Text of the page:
Paul M Heywood
BiographyProfessor Paul Heywood is Sir Francis Hill Professor of European Politics at the University of Nottingham. He graduated with an MA in Politics (First Class) from the University of Edinburgh, then did postgraduate studies in Madrid and at the LSE, from where he received his MSc(Econ) and PhD (Politics). Before joining Nottingham, he taught at the University of Glasgow and at the University of London. He also worked for the Economist Intelligence Unit, London (1989-93). He has been a member of the ESRC Research Grants Board (2001-05) and was Dean of the University of Nottingham Graduate School from 2003-07, and Executive Dean of the Faculty of Social Sciences from 2011-15. He is currently Director of the University of Nottingham’s ESRC Doctoral Training Centre, which supports research students in the social sciences. Between 2003 and 2009 he was co-editor of the international journal Government and Opposition, and is currently Chair of the Board of Directors. Professor Heywood is author, co-author or editor of fourteen books and more than eighty journal articles and book chapters. His research focuses on political corruption, institutional design and state capacity in contemporary Europe. In 2006, he was appointed Adjunct Professor at the University of Hunan (China), where he is Senior Adviser to the Center for Clean Governance. He is a Fellow of the Royal Society of Arts (elected 2002), and an Academician of the Academy of Social Sciences (elected 2012).
Areas of Research / Professional Expertise
Published: Dec 04, 2008 by West European Politics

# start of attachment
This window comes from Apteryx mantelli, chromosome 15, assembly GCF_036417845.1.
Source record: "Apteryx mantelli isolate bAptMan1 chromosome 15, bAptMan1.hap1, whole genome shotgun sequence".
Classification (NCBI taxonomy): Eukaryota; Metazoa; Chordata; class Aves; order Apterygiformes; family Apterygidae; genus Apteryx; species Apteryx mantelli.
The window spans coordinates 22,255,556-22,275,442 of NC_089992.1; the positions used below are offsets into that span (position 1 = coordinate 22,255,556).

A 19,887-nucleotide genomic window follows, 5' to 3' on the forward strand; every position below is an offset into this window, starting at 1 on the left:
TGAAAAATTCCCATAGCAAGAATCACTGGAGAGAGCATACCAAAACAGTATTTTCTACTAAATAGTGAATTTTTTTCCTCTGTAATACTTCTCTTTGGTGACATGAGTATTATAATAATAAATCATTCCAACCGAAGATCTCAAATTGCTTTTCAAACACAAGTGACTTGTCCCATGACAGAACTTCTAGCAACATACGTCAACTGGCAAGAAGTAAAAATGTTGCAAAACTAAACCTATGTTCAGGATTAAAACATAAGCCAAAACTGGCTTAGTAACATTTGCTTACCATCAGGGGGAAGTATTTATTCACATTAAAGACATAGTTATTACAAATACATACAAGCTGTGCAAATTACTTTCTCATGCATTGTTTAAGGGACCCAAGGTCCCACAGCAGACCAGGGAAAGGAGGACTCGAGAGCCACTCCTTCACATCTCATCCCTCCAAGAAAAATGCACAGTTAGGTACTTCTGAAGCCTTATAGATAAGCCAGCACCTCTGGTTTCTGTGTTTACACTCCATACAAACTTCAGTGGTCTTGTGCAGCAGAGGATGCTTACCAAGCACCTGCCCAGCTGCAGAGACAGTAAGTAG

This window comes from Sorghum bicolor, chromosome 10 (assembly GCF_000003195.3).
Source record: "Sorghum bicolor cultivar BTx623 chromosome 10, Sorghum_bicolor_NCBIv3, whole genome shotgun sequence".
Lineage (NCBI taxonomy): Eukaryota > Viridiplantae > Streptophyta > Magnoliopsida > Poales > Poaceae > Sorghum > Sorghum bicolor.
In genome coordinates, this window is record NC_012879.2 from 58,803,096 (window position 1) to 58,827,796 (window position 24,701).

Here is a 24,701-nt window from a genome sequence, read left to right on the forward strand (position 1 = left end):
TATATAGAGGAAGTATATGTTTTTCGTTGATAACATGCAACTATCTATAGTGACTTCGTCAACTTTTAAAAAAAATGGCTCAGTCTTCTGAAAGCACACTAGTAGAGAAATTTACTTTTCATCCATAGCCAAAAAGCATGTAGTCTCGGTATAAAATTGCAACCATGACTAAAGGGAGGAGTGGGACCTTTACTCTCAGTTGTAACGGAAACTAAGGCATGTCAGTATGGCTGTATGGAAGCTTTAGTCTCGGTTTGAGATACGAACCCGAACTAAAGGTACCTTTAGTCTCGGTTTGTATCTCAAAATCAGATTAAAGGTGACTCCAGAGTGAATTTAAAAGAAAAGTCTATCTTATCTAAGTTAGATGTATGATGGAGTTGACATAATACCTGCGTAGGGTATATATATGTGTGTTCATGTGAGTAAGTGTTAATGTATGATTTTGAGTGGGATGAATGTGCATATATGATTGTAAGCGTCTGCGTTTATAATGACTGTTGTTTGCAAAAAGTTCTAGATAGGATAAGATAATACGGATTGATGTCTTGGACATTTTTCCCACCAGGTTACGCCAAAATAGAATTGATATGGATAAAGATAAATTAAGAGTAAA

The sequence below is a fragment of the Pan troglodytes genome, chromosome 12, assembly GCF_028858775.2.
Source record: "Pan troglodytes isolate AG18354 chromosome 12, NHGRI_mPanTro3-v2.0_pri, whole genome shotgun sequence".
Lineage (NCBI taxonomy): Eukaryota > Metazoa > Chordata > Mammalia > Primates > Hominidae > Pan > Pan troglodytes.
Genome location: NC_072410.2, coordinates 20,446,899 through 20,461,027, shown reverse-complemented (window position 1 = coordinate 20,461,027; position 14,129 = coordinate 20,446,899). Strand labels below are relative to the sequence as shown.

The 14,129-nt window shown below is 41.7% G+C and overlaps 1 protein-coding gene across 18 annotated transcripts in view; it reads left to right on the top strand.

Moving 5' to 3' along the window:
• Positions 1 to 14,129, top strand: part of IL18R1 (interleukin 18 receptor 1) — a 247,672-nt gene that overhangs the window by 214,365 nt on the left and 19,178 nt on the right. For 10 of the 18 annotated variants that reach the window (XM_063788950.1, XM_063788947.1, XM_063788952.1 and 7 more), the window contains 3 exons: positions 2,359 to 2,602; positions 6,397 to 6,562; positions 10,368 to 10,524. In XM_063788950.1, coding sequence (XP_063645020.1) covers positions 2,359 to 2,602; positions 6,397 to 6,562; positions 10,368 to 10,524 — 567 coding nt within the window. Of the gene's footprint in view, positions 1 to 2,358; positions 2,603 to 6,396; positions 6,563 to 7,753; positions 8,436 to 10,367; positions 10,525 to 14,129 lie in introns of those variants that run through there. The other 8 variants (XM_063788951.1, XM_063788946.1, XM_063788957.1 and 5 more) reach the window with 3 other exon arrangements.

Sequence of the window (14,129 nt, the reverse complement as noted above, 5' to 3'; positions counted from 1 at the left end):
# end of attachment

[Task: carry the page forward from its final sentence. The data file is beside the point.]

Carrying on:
Authors: Raj Chari and Paul M Heywood
In seeking to explain the policy process, as opposed to policy choices and outcomes, this paper emphasises the need to look at institutional factors – in particular, the institutional design of contemporary Spanish democracy and Spain's economic model as the core explanatory variables.
Published: Jun 01, 2004 by Journal of Political Ideologies
Authors: Catherine Fieschi and Paul Heywood
We develop a framework to explain support for alternative politics of a populist type. Whilst reducing political events to variants of soap‐operas has had profound effects on the public perception of the political and political institutions, the result may not be simply a lack of, or diminution of, trust in politicians and political institutions, but rather a parallel growth in cynicism.
Published: Jun 01, 1995 by Europe-Asia Studies
Authors: Matthew Wyman, Stephen White, Bill Miller and Paul Heywood
The introduction of multi-candidate elections in the Soviet Union in the perestroika period, and then the multi-party elections of late 1993 in Russia, present a new analytical challenge for scholars. In this article we argue that Russia is not as different as might be supposed, and many problems faced by the analyst there are common throughout the world.